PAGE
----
So, our hike in the Harrison Hills region was a real wakeup as to the effectiveness (or lack thereof) of DEET, the most common active ingredient in bugspray. I sprayed myself up good, but it wasn't effective in the least. Not even with periodic reapplication from the travel-size 100% DEET sprayer I had in my bag. I don't know if it was NEVER effective, or if it's possible for insect populations to build a resistance to it, but whatever the reason, whatever it's history, it was clear to me that those familiar green cans weren't going to cut it.

See, I intend to go back into those hills, and I believe in preparedness. So I did my homework afterwards, and I tested a combination of two different sprays. Permethrin, which is used to treat clothing and equipment and Picaridin, which you can use on skin like DEET. Permethrin is safe to get on your skin, it's just ineffective on it. It only works if you get it on your clothes and boots and pack and tent. The upshot is, Permethrin doesn't just repel insects, it kills them. It's a chemical they derive from chrysanthemum flowers. But, a word of caution, it isn't safe for cats. So if you've got cats, make sure to throw your hiking clothes right in the wash.

Picaridin I know relatively little about. It might be made out of space captains. Nah, I did look into it and it's derived from a plant related to where we get black pepper. It was developed by Bayer in the 80s, but only approved for use about a decade ago.

Permethrin can be effective for up to two weeks. Picaridin's effective time is around 8 hours.

They can be used together, and they're what I used for the rest of the summer. They're relatively low odor, and not nearly as unpleasant as putting on DEET can be. Presumably you could all three, I haven't seen anything warning you not to. But just the combination of Picaridin and Permethrin was enough to prevent me from seeing another tick all summer long.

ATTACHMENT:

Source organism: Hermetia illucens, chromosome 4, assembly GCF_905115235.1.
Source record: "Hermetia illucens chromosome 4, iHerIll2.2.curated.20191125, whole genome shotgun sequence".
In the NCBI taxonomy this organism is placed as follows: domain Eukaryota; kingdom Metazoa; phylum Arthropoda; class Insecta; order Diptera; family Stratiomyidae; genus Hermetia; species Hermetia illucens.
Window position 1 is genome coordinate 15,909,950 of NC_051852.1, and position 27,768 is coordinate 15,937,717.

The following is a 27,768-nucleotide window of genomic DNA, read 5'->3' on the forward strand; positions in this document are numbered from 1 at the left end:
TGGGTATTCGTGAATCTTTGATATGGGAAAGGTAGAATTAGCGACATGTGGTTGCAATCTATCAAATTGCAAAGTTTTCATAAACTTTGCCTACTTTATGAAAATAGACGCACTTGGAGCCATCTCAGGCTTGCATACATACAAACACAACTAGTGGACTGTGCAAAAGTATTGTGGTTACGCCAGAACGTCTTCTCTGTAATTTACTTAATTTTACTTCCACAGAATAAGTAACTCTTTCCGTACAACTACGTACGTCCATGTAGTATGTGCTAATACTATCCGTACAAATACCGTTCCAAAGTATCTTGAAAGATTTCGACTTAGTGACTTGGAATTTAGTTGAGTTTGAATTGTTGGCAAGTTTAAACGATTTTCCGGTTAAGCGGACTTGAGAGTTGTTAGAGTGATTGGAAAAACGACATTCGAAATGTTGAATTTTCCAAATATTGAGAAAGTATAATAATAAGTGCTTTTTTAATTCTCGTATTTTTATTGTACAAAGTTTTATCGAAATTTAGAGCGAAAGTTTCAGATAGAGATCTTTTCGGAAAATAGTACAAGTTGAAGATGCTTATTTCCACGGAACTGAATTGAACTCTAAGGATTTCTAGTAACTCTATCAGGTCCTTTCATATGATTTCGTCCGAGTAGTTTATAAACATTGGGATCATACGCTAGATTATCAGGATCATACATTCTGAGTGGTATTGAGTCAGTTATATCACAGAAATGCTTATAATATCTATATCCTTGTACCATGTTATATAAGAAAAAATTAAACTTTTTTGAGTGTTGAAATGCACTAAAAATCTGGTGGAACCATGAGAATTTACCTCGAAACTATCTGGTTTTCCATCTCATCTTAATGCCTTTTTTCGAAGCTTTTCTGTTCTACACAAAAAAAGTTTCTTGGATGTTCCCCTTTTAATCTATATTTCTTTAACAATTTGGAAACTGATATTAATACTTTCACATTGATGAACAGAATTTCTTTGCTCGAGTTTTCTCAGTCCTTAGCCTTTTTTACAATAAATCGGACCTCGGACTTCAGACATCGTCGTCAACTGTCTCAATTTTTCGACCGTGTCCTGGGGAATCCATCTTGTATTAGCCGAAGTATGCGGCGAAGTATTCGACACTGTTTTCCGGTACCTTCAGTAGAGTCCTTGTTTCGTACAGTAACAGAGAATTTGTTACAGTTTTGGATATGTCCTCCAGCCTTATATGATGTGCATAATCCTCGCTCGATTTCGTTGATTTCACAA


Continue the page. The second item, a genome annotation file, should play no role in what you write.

If you'd like to pick some up, this handy, portable pump of  20% Picaridin from Sawyer is as high a concentration as you'll find, the stuff I got from Fleet Farm in a red can was only 5%. And this spray can of Permethrin is what I've been using through out the summer. Fortunately, with that, you don't need to carry it on the trail. You can leave it in your car, or back at home.

Tuesday, December 1, 2015

Restless Wilderness' End of 2015 Budget Gear List

Backpack: Jansport Klamath 55R
Store: REI Outlet $107.73 
Weight: 57oz

My previous gear list had a phenomenal deal on the Katahdin 50L pack. The Klamath is the katahdin's external frame brother. Yes. Let me be clear. the Jansport Klamath packs are External Frame. As always the BEST things you can do for a backpack are to try them on with a load before you buy, and check the REI Garage Sales, but I can't really link to that on a blog.

The Klamath 55R is twice the price that the Katahdin 50, and since it's a 2014 closeout, I'm surprised that it's still so pricy. But, it's the cheapest pack I've been able to find at the moment. If you MUST buy a pack right now and you're on a budget, this looks like one of your best options. Yes, I did see smaller packs for lower prices, but I'm loathe to recommend lower than 50 liters for multi-day trips.